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Appeals court denies review of Microsoft's appeal against class action status

Microsoft’s short lived break from the “Vista Capable” lawsuit did not quite see the result the software giant was hoping for. After Microsoft’s appeal of a decision to allow the lawsuit to continue as class action, the U.S. Court of Appeals for the 9th Circuit on Monday denied to hear it.

A statement issued to BetaNews by Microsoft legal spokesperson, Jack Evans, claimed, "The Ninth Circuit's decision not to accept our request for interim review is not a ruling on the merits of our case. We look forward to presenting all of the facts on what the district court itself said is a novel claim."

The suit was filed following and accusation against Microsoft for falsely displaying the “Vista Capable” sticker on Window’s machines that lacked in hardware support. The machines were able to run Windows Vista Home Basic, but failed to handle the other versions. This caused uproar especially with the crowd looking forward to the Vista Aero Glass feature.

It would seem this case is cut and dry with Microsoft misleading customers, but the argument prolonging the case consists of Microsoft’s use of two different stickers. Machines that could only run Home Basic were planted with the “Vista Capable” sticker, while machines that could run all versions were labeled “Vista Ready.”

With the case moving forward as class action and the continuation of discovery, Microsoft could see a rough path ahead if new information comes to light. Over the period of the suit, emails quoting Microsoft’s execs bashing the operating system on their low grade machines as well as the company lowering Vista’s graphics requirements so that Intel can make a few extra dollars on its motherboards has already made this case very intriguing.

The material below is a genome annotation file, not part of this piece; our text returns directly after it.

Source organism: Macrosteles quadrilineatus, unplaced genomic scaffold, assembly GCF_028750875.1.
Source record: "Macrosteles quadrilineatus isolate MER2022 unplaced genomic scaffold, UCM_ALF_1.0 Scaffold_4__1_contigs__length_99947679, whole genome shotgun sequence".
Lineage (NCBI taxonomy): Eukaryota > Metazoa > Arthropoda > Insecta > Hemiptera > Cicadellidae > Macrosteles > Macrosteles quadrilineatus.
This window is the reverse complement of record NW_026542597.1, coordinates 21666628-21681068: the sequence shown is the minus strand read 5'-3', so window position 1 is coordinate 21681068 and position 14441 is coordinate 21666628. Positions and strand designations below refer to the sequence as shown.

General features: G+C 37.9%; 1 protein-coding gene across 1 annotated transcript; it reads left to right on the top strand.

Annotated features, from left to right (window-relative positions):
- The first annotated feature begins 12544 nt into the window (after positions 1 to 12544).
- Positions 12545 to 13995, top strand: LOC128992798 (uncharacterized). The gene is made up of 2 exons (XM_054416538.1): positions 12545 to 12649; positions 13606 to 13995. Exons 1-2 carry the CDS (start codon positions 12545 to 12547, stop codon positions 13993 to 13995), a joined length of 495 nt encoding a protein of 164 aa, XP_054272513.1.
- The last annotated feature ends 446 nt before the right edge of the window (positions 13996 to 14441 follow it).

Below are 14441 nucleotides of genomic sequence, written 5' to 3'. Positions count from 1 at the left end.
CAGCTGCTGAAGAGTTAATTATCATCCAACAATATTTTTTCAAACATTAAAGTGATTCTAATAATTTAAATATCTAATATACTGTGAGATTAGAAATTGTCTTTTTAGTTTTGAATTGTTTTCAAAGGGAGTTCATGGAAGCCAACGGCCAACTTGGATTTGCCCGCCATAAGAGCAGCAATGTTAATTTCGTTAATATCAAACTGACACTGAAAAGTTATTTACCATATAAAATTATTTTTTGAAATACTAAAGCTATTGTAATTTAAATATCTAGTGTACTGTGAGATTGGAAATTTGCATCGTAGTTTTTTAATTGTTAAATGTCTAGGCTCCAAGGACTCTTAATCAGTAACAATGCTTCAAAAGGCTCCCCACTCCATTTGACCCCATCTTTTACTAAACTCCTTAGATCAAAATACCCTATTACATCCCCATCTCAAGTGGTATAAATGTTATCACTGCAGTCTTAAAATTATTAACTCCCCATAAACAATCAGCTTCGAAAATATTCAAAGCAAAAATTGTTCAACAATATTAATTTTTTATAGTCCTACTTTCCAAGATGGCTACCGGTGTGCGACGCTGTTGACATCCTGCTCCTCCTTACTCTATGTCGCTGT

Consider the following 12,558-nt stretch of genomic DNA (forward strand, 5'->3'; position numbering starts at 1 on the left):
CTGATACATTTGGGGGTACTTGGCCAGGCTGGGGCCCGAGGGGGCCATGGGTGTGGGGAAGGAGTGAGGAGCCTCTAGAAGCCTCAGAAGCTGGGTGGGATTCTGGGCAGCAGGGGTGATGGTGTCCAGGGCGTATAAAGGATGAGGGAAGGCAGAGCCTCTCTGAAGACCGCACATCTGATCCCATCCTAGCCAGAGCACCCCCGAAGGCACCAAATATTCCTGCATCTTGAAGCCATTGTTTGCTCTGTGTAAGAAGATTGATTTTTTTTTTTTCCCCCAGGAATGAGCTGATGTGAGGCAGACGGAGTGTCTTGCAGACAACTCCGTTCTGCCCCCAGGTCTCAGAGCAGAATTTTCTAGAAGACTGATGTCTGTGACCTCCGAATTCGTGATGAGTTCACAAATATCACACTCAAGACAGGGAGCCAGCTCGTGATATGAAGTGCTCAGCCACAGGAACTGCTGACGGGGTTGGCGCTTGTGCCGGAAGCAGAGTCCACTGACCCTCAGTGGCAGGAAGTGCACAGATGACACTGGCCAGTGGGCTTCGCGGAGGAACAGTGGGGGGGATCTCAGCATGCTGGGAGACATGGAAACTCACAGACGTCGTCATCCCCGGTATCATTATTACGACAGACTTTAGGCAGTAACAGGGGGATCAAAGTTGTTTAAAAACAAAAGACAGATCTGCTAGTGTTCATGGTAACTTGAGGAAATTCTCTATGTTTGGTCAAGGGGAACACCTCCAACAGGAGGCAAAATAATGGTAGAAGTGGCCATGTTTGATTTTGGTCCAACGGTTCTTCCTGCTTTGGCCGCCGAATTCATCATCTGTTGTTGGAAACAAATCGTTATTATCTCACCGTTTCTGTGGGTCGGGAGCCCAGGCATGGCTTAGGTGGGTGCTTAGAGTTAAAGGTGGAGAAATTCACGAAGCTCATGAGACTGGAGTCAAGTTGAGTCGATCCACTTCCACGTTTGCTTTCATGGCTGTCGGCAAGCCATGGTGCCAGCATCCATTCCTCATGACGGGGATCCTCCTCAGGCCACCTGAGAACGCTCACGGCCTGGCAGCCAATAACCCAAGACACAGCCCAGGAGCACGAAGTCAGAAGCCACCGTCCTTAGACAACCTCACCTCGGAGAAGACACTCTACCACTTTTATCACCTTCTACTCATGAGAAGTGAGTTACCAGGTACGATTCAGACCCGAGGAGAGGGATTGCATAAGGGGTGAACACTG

With the discovery of new information, Microsoft could take a lot larger hit than they first expected.   At this point, whether Microsoft wins or loses all the information released and to be released could really put a damper on software sales and future contracts.

The remainder of the case should be quite entertaining if we see what we have been seeing. No other information has been released as of yet.

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RE: This is ridiculous
By mattclary on 4/24/2008 10:42:13 AM , Rating: 5
Why did the stickers exist at all? To make sure people would still buy outdated hardware. MS (and all their fellow colluders in the industry) were afraid people would stop buying computers until Vista was released.

Technically, an old Pentium III machine is "capable" of running Vista, but it will just run it in a manner that most sane people would not accept.

This is a case of a marketing decision blatantly designed to mislead the customer. If you can't see that, I suggest you get a job in marketing, as your soul is probably already MIA.

RE: This is ridiculous
By Topweasel on 4/24/2008 12:51:05 PM , Rating: 2
See but who chooses what "sane people" would except. If you want to question the System Requirements of Vista go right ahead, but once you settle on that the fact is that the stickers correctly define these machines as being able to run windows vista (which to me means the computer can boot up with this hardware and can do normal job functions). Who are you to say how slow is to slow for windows, who are you to say what fps is to low for playing Crysis.

RE: This is ridiculous
By mattclary on 4/24/2008 1:08:22 PM , Rating: 3
As I told the previous poster, you should go into marketing if you see nothing wrong with this. Or become an attorney.

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